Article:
I told you to be patient, and I told you to be kind, and in the morning I’ll be with you, but it will be a different kind. Who will love you? Who will fight? 

Ave is watching some terrible show called The World of Gumball.

Casey is prowling restlessly, wishing someone would play chess with him.

My mom asked me tonight, what the purpose of all of these questions are? Why I would take everything out of my drawer and examine all these ideas, all these thing I thought I knew, why I would wonder if what I believed was my own or something I’d been told to believe.

I said, this is why this is hard. This is why, today, when Laura trembled the slightest bit under my hands I felt bad. It is a hard road, this dusty and red road, but it leads to places like this: Oases filled with tamales and Mexican rice and salsa bands. It leads to young families with skin just a shade different than my own, it leads to people who worship in a different language; and it leads to us, sometimes, worshiping altogether. Imperfectly bringing what God could never need.

I like to think that at the end of this I will have re packed my drawer, like a steamer trunk on a grand ship bound for that retirement home my sister and I have vowed to share, on the northwest coast of Scotland. I like to think that at some point I will be resolute and that I will be sure.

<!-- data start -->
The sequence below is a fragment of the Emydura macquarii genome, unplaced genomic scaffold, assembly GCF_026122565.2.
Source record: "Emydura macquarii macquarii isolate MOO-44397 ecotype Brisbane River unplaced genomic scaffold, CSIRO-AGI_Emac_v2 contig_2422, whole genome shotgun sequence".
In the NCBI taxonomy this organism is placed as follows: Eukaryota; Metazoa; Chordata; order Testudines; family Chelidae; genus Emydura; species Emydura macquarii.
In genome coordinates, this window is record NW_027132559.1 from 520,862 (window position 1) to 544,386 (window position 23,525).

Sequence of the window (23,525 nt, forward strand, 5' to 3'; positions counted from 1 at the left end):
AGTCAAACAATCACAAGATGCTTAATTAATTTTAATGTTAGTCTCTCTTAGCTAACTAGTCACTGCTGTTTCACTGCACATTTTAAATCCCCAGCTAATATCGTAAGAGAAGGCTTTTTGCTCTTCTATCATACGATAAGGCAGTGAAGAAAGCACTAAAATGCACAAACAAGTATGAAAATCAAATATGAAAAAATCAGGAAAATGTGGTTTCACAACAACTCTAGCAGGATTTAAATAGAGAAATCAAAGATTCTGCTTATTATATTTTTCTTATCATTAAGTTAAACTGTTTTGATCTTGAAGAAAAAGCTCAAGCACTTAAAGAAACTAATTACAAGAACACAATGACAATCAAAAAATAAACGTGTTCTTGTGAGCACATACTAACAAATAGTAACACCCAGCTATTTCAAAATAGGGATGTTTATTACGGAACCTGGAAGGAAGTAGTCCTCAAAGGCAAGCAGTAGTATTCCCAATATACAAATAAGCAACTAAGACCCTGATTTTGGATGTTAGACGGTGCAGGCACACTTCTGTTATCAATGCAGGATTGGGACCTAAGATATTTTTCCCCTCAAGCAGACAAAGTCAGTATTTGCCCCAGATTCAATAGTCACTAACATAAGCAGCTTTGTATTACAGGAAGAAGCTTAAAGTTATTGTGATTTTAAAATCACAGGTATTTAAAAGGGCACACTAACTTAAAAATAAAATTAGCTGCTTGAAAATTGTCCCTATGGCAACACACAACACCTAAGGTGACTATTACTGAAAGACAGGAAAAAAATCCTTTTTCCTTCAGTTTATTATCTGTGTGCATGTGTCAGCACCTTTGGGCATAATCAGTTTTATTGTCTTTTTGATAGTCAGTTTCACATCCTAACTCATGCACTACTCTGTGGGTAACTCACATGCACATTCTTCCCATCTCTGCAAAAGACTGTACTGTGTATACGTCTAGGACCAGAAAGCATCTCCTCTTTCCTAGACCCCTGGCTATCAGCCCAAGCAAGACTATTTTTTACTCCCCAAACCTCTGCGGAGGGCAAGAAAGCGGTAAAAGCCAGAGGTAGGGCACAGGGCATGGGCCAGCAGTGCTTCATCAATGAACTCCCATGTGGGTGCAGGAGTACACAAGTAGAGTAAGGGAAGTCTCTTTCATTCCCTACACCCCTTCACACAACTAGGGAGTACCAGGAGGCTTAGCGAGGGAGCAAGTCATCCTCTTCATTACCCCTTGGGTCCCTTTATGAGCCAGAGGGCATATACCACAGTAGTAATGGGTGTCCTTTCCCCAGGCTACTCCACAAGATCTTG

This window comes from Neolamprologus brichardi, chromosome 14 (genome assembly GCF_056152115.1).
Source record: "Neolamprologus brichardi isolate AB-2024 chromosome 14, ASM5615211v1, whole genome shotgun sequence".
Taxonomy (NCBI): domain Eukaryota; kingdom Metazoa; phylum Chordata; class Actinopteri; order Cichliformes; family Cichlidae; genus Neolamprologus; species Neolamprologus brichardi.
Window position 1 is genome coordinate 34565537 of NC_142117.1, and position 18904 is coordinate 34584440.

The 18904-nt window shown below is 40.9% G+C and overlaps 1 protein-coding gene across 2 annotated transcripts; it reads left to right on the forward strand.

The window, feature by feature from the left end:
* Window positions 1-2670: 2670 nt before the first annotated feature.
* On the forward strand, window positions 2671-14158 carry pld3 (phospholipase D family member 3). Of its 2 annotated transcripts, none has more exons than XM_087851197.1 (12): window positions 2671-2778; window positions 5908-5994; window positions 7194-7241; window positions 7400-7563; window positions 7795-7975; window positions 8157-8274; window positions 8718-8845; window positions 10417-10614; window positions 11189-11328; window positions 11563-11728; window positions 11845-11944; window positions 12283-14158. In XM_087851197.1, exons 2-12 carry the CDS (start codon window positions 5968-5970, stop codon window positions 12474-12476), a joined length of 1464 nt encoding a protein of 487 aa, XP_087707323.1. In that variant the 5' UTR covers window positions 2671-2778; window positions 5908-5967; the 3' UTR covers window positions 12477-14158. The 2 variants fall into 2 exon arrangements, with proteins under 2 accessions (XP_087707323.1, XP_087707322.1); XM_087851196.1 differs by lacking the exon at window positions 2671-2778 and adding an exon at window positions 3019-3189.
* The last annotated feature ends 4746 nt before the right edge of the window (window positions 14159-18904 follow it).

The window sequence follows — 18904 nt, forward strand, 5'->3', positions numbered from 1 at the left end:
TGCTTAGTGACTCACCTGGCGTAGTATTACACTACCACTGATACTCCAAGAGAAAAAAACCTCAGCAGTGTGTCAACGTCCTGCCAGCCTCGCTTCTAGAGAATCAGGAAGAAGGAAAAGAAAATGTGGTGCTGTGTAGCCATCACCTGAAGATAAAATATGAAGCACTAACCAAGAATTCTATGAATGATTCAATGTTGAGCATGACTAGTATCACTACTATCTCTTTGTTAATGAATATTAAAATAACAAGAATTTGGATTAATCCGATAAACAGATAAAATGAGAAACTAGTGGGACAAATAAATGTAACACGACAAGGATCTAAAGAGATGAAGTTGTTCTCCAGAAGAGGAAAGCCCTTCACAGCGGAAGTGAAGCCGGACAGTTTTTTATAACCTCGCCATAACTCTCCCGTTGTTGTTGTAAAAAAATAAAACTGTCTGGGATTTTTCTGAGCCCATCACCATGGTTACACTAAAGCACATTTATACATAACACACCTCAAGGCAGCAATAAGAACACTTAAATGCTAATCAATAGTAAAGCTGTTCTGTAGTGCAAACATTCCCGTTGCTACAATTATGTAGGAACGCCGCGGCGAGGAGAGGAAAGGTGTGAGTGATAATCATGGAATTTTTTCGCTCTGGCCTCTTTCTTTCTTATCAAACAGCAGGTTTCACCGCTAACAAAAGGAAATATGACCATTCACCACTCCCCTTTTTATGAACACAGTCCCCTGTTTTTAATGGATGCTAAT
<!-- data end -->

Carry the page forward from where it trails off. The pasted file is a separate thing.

And at the same time I sort of rue that day, that day when all of the learning is done, when I have it completely figured out. It is, at times, hopeful to me that that day will never come. That even in purgatory or heaven or what is to come, in my little camper with the owl lights that string from the awning ans drive back the dark, with the world smelling like a thousand campfires and the strum of a guitar in the distance, and that bus rumbling every day down the lane asking, are you ready yet? Ready to move closer in, ready to be closer to the throne room of our God?

I hope there will come a day where I am ready, where I have my go bag and can walk out the door, down the rickety steps of my camper, across the brushed dirt yard and up the steps of that bus, where I can settle myself into a bus seat and just watch the world go by for moment as I am moved further up and further in.

I hope to camp with you someday, in one of the concentric circles of heaven, as we all move closer to that divine island placed in the middle of the mists, where cherubim and seraphim sing perfectly what we can only attempt.

But today was pretty perfect.

And I am called again and again to examine myself, to examine my reasons, to examine my faith. Rich Mullins, the late and great, wrote such true words about the love of God.

I love you still.

Oh, mi diacono, gracias.

May we meet again in  that place where mercy leads.

And when I thought that I was all alone, it was your voice I heard calling me back home. And I wonder now Lord, what was it made me wait so long? And what kept you waiting for me all this time? Was Your love stronger than my foolish pride? …And I’m learning, I’m learning even I can be changed.